Ever since news broke that HBO and Damon Lindelof were doing an adaptation of the graphic novel Watchmen, information on what that would actually look like has been…scarce. The classic graphic novel by Alan Moore carries a ton of baggage over whether it is even possible to make something that captures the epic spirit of the series. There has been a vocal group of people, myself included, that felt the only way to make a live action version would be as a TV series to capture all the details. When the show was finally announced in 2017, fans held their collective breath as to what a new version would be.
A bit of casting here, some images there but nothing to indicate what this project was actually going to look like. The biggest point of confusion was the casting of actors that did not have an easy corollary to a character in the book so it seemed that it was going in a new direction. The wikipedia page listed the names of some characters but there was no confirmation that these were official. Today’s teaser trailer is the perfect example of what Damon Lindelof does as a creator, we have a few questions answered as well as a whole slew of new ones.
The major thing that the teaser indicates is that this is a full on sequel to the original series. The most prominent image is we now have a whole crowd of Rorschach’s chanting tick-tock at the camera in a church. Their language is way more evocative of the movie version of V For Vendetta where the guys in the masks are talking about being “everywhere and nowhere.” There are some cryptic lines said by characters saying that people are assumed gone have now arrived again. The Rorschachians are seemingly a freedom force or a terrorist organization and are trying to start a revolution. There are also flashing images of cops wearing yellow masks. The use of yellow hints that maybe the police see themselves as Minutemen as well, but more specifically in the manner of the violent fascist, The Comedian. The trailer hints that Rorschach has become a become a symbol for anti-government conservatism, an element further highlighted by the fact that they seem to gather in a church. While the police are aligned with the violent law-and-order tactics of Edward Blake. Regina King’s character looks to be a police officer that has taken on an alter ego to perhaps find a way to prevent the conflict from getting worse.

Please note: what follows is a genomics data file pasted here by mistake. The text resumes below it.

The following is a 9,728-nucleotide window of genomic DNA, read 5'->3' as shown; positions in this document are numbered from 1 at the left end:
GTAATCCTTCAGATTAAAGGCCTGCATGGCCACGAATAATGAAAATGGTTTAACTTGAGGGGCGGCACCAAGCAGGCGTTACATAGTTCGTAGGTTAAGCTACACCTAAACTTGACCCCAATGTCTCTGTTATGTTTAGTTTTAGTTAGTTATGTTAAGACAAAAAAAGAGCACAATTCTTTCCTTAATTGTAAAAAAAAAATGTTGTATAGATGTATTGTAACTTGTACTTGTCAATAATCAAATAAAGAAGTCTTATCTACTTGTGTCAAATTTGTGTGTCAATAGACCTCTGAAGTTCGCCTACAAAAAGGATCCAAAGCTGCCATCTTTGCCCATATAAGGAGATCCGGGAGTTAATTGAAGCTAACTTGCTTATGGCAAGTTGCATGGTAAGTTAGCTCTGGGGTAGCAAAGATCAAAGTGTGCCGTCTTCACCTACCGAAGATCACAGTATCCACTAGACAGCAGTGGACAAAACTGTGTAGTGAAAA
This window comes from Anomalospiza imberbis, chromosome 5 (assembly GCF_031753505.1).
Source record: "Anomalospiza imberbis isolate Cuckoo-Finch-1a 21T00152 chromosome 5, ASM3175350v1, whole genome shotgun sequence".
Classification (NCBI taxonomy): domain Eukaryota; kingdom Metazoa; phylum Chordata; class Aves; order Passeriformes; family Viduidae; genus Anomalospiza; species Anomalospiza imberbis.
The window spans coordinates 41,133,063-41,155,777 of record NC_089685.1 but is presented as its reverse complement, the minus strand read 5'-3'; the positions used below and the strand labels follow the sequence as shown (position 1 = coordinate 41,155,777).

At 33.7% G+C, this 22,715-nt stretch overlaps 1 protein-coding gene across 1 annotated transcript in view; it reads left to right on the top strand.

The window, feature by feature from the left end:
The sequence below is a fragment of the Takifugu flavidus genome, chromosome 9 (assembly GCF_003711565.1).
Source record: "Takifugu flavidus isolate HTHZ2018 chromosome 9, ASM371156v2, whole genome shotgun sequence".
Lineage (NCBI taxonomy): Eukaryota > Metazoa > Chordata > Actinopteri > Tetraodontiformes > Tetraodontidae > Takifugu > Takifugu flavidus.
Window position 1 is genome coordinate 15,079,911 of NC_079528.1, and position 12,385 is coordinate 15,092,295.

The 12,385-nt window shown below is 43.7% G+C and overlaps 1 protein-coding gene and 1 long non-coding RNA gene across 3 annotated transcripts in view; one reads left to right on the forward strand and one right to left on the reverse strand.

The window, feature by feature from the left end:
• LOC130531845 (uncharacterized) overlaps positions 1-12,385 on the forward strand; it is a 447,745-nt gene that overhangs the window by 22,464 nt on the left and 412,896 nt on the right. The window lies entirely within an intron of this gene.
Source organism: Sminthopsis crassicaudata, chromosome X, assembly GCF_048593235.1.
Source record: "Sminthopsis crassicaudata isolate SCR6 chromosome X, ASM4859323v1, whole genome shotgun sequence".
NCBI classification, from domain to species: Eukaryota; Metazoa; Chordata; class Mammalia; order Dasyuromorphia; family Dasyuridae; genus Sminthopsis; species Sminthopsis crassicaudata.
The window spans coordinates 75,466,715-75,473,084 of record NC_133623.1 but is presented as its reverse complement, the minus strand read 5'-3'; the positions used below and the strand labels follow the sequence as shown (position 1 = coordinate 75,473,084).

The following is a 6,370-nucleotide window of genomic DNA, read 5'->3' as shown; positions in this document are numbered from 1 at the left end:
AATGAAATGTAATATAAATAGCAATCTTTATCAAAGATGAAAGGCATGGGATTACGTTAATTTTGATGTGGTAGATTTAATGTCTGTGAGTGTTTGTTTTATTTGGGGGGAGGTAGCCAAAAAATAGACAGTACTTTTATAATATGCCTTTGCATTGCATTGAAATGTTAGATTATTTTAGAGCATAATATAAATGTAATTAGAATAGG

All of this points to a world where the novel already happened and we have characters that are following in the footsteps of the original Minutemen. My guess is that now that the Watchmen have become the models for ideology, our protagonists must put on masks to hopefully fend of the potentially disastrous results of that fact. It also looks like it is commenting on the nature of hero worship itself, and a reflection of how we have appropriated the symbols of comic book characters in our culture. Superhero worship is at an all time high these days and not a day goes by that you don’t run into someone wearing a Batman t-shirt or an Avengers hoodie. We have internalized these characters as parts of ourselves in how we dress or see the world, and also drawn lines about what heroes are better. These heroes have, for better or worse, helped define our concept of morality and what we see as just. Even a symbol as seemingly innocuous as Batman or Superman can represent what you idealize in a hero, power or hope. Watchmen looks to mirror that idea but with it’s own twist. Unsurprisingly, the show seems to portray that fact as a really bad idea.
Doing a show about Watchmen without being Watchmen is a bold stance and has been previously met with quite a bit of controversy. DC has been trying to expand on that world for a few years now, starting with the critically divisive Before Watchmen comic series in 2012. Many talented writers and artists came together to offer new stories set in the Watchmen universe, but the results were mixed and wildly uneven. Moore, for his part, fully denounced these books and made it clear that he sees the spin offs as cash grabs.
That has not stopped DC from going digging in and hinting that Dr. Manhattan is somehow responsible for the DC Rebirth in 2016. Last year’s Doomsday Clock series has been pushing that idea further as showing Watchmen’s universe and the DC universe are connected. In that current series, Adrian Veidt’s climactic plan to save the world was found out and is now once again on the brink of nuclear war. Veidt escapes to the DC universe to find a way to save his world, but there are still tons of questions of what happened in between. The tv show could possibly be a way to fill in those gaps and show how Veidt’s conspiracy was found out. Or it could be a brand new story that has nothing to do with the comics at all. That would be a disappointment if they are indeed telling two different stories that don’t line up.
While I am mixed on doing anything to Watchmen, that kind of multimedia storytelling is ballsy. I am all for anything that tries something bold, even if it falls flat on its face. I am also admittedly an apologist for Lindelof, who is a great idea man but who also tends to rely a little too much on mystery without satisfying answers. Whether it succeeds or not, it will give us something to talk about once Game Of Thrones wraps up next month.